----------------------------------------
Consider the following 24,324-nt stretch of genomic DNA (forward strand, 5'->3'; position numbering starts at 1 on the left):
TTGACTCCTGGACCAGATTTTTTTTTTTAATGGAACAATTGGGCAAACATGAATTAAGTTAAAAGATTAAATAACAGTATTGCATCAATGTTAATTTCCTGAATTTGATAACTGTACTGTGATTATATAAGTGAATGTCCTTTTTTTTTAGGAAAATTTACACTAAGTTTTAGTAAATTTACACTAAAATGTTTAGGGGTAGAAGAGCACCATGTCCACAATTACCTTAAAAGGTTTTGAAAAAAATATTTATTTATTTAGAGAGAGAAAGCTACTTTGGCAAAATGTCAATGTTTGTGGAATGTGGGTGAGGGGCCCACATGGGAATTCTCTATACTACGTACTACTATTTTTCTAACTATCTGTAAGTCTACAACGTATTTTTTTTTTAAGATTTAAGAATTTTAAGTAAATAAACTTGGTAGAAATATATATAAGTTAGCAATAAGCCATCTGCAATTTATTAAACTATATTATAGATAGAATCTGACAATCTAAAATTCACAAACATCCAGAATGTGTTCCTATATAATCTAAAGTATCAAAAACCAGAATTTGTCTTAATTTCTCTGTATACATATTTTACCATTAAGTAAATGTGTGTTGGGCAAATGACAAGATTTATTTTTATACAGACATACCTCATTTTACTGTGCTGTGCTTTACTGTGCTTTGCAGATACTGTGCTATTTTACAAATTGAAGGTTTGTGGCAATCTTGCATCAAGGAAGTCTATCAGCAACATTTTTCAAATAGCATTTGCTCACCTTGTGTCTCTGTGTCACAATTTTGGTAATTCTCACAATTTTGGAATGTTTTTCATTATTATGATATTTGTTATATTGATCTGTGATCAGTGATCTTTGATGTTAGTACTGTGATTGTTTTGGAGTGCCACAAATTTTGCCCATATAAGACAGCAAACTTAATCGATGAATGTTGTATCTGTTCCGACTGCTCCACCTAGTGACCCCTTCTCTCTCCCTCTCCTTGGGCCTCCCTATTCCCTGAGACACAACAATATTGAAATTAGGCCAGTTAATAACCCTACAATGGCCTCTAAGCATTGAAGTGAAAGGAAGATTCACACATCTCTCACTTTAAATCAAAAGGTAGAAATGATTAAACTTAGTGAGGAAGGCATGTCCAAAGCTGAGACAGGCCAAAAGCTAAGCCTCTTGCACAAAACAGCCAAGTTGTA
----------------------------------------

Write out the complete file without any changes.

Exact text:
Consider the following 24,324-nt stretch of genomic DNA (forward strand, 5'->3'; position numbering starts at 1 on the left):
TTGACTCCTGGACCAGATTTTTTTTTTTAATGGAACAATTGGGCAAACATGAATTAAGTTAAAAGATTAAATAACAGTATTGCATCAATGTTAATTTCCTGAATTTGATAACTGTACTGTGATTATATAAGTGAATGTCCTTTTTTTTTAGGAAAATTTACACTAAGTTTTAGTAAATTTACACTAAAATGTTTAGGGGTAGAAGAGCACCATGTCCACAATTACCTTAAAAGGTTTTGAAAAAAATATTTATTTATTTAGAGAGAGAAAGCTACTTTGGCAAAATGTCAATGTTTGTGGAATGTGGGTGAGGGGCCCACATGGGAATTCTCTATACTACGTACTACTATTTTTCTAACTATCTGTAAGTCTACAACGTATTTTTTTTTTAAGATTTAAGAATTTTAAGTAAATAAACTTGGTAGAAATATATATAAGTTAGCAATAAGCCATCTGCAATTTATTAAACTATATTATAGATAGAATCTGACAATCTAAAATTCACAAACATCCAGAATGTGTTCCTATATAATCTAAAGTATCAAAAACCAGAATTTGTCTTAATTTCTCTGTATACATATTTTACCATTAAGTAAATGTGTGTTGGGCAAATGACAAGATTTATTTTTATACAGACATACCTCATTTTACTGTGCTGTGCTTTACTGTGCTTTGCAGATACTGTGCTATTTTACAAATTGAAGGTTTGTGGCAATCTTGCATCAAGGAAGTCTATCAGCAACATTTTTCAAATAGCATTTGCTCACCTTGTGTCTCTGTGTCACAATTTTGGTAATTCTCACAATTTTGGAATGTTTTTCATTATTATGATATTTGTTATATTGATCTGTGATCAGTGATCTTTGATGTTAGTACTGTGATTGTTTTGGAGTGCCACAAATTTTGCCCATATAAGACAGCAAACTTAATCGATGAATGTTGTATCTGTTCCGACTGCTCCACCTAGTGACCCCTTCTCTCTCCCTCTCCTTGGGCCTCCCTATTCCCTGAGACACAACAATATTGAAATTAGGCCAGTTAATAACCCTACAATGGCCTCTAAGCATTGAAGTGAAAGGAAGATTCACACATCTCTCACTTTAAATCAAAAGGTAGAAATGATTAAACTTAGTGAGGAAGGCATGTCCAAAGCTGAGACAGGCCAAAAGCTAAGCCTCTTGCACAAAACAGCCAAGTTGTA